When I became seriously interested in gardening, ornamental grasses were just starting to gain popularity. I, of course, paid them no attention because I wanted to create an English Garden on the Prairie. I now find my own myopia mildly embarrassing but I still admire my stubborn striving after what I thought was beautiful.
One book that really influenced my move away from English style gardening was Piet Oudolf’s Designing with Plants [Timber Press, 1990]. Oudolf, who’s Dutch, emphasized plant shape, a totally eye-opening concept for me. All I’d ever considered before was color and bloom time. Now I saw umbels, spires, plumes, buttons and globes instead. He suggested working with black and white photos of your garden to eliminate the focus on color. From that angle of my garden, I saw I had mostly “blobs,” so I set to work to change that and discovered many, many wonderful plants like cimicifugas, Culvers Root, astrantias and globe thistle.
Another thing Oudolf taught me was the value of a long season of interest. Prairie plants were commonly featured in his plantings, including ornamental grasses for their sense of movement and ability to stand up to winter’s snow and wind. Coneflowers, which I’d previously rejected as coarse and common, have a long season of interest and feed the finches as well. Their elongated daisy shape is one of Oudolf’s categories, one which includes rudbeckias and asters, sneezeweeds and helenium. And when the petals fall away, a “button” shape is revealed that adds lasting interest into the winter months.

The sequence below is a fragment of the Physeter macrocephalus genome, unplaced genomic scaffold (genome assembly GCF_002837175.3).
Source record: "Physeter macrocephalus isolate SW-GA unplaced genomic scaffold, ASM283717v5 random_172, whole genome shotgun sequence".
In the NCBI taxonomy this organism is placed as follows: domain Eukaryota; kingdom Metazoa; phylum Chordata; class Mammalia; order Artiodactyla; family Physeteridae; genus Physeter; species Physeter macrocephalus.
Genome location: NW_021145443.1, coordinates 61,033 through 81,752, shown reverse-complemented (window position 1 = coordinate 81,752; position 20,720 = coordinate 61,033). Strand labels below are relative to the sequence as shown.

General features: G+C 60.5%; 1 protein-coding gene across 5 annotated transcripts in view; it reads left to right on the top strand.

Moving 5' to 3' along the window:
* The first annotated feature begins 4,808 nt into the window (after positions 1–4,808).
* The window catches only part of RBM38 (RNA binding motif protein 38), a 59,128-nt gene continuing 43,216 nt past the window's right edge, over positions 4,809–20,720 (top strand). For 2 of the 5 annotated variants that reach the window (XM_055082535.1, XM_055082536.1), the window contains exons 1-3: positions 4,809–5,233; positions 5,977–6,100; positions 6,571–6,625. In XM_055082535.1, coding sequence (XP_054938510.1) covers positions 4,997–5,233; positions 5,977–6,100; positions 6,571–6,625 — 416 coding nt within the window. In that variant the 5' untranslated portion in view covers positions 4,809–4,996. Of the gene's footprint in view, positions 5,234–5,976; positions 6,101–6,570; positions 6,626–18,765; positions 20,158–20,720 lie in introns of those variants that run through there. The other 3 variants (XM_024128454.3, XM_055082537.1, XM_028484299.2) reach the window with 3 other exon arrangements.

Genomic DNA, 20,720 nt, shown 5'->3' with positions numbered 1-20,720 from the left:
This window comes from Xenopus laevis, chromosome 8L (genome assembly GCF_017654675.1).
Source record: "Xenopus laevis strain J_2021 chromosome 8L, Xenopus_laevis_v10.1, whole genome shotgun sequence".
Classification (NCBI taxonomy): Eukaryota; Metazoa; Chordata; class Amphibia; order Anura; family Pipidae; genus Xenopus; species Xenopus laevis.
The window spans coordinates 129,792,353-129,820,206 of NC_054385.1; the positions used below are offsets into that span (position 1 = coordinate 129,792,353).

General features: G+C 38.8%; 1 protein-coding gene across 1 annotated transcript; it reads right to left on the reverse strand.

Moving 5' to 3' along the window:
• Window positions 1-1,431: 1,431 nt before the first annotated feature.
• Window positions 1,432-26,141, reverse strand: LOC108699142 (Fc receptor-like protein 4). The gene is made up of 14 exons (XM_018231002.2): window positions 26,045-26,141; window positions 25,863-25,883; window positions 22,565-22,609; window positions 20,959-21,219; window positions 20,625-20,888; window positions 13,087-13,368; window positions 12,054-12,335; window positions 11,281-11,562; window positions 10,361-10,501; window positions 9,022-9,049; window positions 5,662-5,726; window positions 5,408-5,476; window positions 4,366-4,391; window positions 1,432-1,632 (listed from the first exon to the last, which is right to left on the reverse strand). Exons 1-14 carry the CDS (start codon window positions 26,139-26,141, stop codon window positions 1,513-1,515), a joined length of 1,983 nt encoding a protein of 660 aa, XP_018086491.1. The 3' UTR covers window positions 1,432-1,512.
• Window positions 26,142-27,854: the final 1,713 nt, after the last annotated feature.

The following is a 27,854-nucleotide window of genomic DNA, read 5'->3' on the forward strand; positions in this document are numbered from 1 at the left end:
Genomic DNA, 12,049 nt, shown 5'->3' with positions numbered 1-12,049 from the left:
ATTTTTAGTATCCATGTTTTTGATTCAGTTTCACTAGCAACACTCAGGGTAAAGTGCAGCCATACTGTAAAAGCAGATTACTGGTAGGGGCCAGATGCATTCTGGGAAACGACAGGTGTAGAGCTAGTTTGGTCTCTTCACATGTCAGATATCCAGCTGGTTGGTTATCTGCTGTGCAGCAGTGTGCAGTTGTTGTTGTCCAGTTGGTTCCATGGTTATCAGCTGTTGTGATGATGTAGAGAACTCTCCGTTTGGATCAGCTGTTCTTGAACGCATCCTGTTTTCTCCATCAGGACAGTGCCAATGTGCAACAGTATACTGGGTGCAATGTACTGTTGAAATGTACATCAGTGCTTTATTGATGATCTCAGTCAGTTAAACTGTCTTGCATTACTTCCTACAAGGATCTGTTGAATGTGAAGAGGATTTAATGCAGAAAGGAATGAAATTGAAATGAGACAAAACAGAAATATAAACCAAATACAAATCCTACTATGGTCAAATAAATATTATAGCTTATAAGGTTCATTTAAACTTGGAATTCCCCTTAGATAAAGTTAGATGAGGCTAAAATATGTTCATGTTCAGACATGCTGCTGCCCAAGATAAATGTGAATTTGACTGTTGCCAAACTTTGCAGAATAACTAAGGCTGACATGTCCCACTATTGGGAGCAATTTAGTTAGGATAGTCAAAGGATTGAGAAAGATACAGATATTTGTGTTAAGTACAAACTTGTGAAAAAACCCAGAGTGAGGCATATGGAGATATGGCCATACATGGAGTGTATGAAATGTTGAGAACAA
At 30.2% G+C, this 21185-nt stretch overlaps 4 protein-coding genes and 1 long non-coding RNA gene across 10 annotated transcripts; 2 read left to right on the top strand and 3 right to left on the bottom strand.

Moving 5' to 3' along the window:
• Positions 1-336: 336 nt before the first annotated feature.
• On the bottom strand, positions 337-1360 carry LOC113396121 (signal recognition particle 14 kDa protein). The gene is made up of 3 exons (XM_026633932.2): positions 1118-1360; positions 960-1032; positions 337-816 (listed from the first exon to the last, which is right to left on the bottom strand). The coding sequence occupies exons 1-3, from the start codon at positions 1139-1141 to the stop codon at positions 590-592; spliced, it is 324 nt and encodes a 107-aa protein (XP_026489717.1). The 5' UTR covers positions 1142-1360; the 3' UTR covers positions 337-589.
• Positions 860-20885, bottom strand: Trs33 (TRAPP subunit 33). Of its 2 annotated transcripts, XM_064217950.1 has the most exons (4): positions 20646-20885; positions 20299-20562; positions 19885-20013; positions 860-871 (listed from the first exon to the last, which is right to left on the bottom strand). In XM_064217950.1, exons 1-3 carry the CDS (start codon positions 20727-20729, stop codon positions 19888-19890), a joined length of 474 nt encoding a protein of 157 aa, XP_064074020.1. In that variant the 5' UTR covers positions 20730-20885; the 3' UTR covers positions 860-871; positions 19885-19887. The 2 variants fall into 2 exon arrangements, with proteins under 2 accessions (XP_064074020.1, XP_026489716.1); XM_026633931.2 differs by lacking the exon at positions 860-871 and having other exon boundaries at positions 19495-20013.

Don’t cut everything down!
There is beauty in decay. This is another interesting Oudolf lesson that has changed my gardening style. Fall clean up is one of those “rules” of gardening that can be broken if you plant the right things. Minnesota winters, even in the age of global warming, are SIX MONTHS LONG. I realized didn’t want to look at barren featureless beds for six months of the year, so I planted more grasses, more sedums and coneflowers. These are plants that retain their shape through much of the winter, and It then makes makes sense to clean up what remains in the spring. Then instead of creating a broad plane of nothingness in the fall, you have beauty and mystery to look at.
Evergreens like the juniper ‘Skyrocket’ have become a strong structural element in my front garden, and that led to the boxwood hedges that run along the sidewalk in the picture above. The contrast between the flowy grasses(little bluestem) and the stiff formality of the boxwood is now the sort of thing that excites my interest. I’ll sculpt the boxwoods into a hedge as they fill in, and may even consider emulating, on a much smaller scale, the swoops Oudolf has in his Dutch gardens. Who knows what’s next? That’s the beauty and enduring fascination I have with gardening. You’re never “done” but you always get another chance to get it right or change it all completely.
If you’re interested in seeing more of Piet Oudolf’s work, check out the High Line website. Oudolf was the plantsman for that wonderful project that really highlights many of the points I’ve made in this post.